What Is a Correctional Nurse?

Did you know that the number of individuals in our nation’s correctional facilities and prisons is staggering, and it continues to grow. Despite the reason that they are there in the first place, the millions of detainees still have medical needs, just like every other citizen, and these needs must be met in a timely and professional manner.

While there may be some additional safety risks as a correctional nurse, we find that most professionals find their work to be just as rewarding as someone who may work in a “normal” facility.

The role of a correctional nurse is a nursing professional that cares for and treats inmates and other detainees in correctional facilities and jails. These professionals make the choice to treat and care for the health needs of those who are detained. Their responsibilities range from performing both routine and emergency medical procedures. This work should also be commended as without them, those who are detained would need to be transported to a public facility for treatment.

Becoming a correctional nurse isn’t for everyone as they truly need to be objective and treat all individuals with respect, no matter the reason they have been detained in the first place. And, it’s important to be compassionate because no one knows what brought them to where they are now. They all have a story to tell, and come from very diverse backgrounds.

Correctional nurses must also be aware of and somewhat comfortable with the fact that they are working around criminals. As a correctional nurse, you must be comfortable with the fact that you could possibly be working in close proximity to some of the most dangerous people, including sexual predators and murderers.
That being said, it’s also important for their own security, that they must take certain precautions to ensure the safety of themselves and everyone around them, including the detainees.

What Do Correctional Nurses Do?

Unlike nurses in some other specialties, correctional nurses typically deal with a wide range of medical problems. They administer both routine and emergency medical care, and they treat acute and chronic illnesses, as well as injuries.

Correctional nurses are also responsible for the routine health care of inmates with certain pre-existing medical conditions. This might include illnesses such as high blood pressure, diabetes, and seizure disorders. While in custody, detainees can also develop acute or chronic illnesses, ranging from influenza to AIDS, and it is the correctional nurses’ job to care for them. If a detainee is required to take medications, correctional nurses are also required to administer these medications under strict supervision.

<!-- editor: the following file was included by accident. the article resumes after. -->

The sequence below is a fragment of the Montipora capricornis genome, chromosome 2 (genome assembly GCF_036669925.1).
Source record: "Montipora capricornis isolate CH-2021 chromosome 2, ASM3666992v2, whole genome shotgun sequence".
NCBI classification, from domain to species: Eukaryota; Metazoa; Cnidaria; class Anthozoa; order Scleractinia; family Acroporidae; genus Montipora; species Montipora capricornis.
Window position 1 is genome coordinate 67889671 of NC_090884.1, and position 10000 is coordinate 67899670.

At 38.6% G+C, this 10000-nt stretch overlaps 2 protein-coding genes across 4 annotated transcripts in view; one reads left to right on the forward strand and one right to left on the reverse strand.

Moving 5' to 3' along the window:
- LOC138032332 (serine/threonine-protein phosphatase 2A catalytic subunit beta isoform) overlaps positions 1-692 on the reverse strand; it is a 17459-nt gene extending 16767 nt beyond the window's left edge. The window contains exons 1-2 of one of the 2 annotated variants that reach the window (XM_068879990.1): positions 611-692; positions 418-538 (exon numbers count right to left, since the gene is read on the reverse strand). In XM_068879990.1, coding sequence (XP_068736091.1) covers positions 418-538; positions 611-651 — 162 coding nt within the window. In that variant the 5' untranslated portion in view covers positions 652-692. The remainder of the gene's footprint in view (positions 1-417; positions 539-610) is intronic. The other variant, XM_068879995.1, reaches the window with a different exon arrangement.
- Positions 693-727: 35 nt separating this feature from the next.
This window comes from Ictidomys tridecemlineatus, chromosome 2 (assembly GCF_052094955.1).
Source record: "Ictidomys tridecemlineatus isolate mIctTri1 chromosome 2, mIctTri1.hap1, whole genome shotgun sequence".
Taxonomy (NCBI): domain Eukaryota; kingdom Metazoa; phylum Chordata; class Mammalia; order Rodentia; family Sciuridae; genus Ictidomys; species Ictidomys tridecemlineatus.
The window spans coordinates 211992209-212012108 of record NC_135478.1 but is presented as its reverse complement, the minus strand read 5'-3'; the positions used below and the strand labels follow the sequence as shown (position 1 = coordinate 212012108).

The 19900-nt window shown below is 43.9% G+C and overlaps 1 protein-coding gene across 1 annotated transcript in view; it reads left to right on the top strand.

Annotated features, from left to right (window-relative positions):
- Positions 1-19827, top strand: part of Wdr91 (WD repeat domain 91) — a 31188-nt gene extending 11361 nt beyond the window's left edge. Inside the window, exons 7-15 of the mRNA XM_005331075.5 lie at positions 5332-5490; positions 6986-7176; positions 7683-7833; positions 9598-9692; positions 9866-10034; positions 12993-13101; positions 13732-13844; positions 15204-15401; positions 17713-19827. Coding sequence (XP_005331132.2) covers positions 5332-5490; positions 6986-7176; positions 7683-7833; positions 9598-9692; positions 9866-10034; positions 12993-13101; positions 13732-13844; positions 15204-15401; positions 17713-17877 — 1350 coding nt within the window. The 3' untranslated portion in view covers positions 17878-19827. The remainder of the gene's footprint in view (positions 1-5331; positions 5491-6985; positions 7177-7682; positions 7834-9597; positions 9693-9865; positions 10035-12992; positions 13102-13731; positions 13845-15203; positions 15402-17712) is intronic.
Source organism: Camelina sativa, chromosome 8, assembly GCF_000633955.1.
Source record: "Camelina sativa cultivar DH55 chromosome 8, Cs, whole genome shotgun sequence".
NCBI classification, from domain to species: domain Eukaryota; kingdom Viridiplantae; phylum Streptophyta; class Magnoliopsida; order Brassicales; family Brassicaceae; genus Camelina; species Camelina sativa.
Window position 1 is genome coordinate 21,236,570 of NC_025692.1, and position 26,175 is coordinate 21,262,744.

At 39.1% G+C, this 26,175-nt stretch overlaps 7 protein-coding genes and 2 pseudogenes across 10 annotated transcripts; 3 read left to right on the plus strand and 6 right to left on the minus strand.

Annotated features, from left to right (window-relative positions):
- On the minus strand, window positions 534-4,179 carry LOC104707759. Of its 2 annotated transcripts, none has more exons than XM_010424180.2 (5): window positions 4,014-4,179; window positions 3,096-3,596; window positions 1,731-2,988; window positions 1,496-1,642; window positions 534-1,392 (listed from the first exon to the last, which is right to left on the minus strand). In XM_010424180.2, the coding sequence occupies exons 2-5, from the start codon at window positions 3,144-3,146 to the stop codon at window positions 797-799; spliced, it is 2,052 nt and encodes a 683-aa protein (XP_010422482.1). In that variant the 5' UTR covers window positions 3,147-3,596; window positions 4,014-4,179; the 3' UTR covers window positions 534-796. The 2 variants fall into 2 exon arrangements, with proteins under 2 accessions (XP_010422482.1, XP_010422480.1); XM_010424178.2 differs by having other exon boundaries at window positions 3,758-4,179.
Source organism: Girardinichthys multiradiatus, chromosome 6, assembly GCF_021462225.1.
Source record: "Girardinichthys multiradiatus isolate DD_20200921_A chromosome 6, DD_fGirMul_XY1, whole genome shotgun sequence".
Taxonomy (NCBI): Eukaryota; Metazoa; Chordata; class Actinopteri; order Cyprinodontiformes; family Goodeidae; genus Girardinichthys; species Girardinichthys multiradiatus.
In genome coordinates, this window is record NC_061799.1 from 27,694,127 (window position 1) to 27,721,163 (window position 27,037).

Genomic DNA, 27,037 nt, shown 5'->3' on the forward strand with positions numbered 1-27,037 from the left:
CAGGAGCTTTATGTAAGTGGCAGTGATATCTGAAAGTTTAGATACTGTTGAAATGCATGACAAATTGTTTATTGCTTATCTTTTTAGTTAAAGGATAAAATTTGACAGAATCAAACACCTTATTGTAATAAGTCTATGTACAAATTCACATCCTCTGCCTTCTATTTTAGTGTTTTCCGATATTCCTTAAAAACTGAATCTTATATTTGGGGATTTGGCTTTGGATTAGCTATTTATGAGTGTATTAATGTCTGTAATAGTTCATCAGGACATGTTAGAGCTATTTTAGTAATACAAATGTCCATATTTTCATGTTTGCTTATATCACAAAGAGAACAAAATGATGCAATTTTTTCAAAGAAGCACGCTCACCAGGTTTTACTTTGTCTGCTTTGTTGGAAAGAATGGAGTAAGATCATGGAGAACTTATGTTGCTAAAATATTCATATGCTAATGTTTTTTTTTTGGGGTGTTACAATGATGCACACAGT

At times, prisons and correctional facilities can be very dangerous places, and injuries – unintentional or otherwise – are not at all uncommon. Correctional nurses must be prepared to handle injuries such as stabbings and broken bones. In some instances, such as when a correctional facility healthcare ward is unable to attend to an emergency, a correctional nurse might also be required to accompany patients to outside medical facilities for additional treatment.

Where Do Correctional Nurses Work? 

As a correctional nurse, you could be employed by both private and government-run detention centers, as well as temporary holding facilities. The actual workplace could vary from correctional facilities, prisons, and jails. You may even be assigned to juvenile detention centers and so-called boot camps.

How Do I Become a Correctional Nurse?

Before you start your career as a correctional nurse, you must first take the necessary steps to become a licensed nursing professional, such as a licensed practical nurse (LPN) or a registered nurse (RN).

After you’ve become licensed, it is recommended that you gain experience in what is considered a normal, less risky environment. Working hands-on in an emergency care setting is also very helpful, but not always required. Having that additional real-life experience will make you better prepared to handle what may be thrown at you as a correctional nurse.

Once you’re hired as a correctional nurse, there will be even more training help you further understand the safety and security. To take it a step further, consider becoming a Certified Correctional Health Professional by passing the certification examination offered by the National Commission on Correctional Healthcare.

Learn more about opportunities that may help jumpstart your goals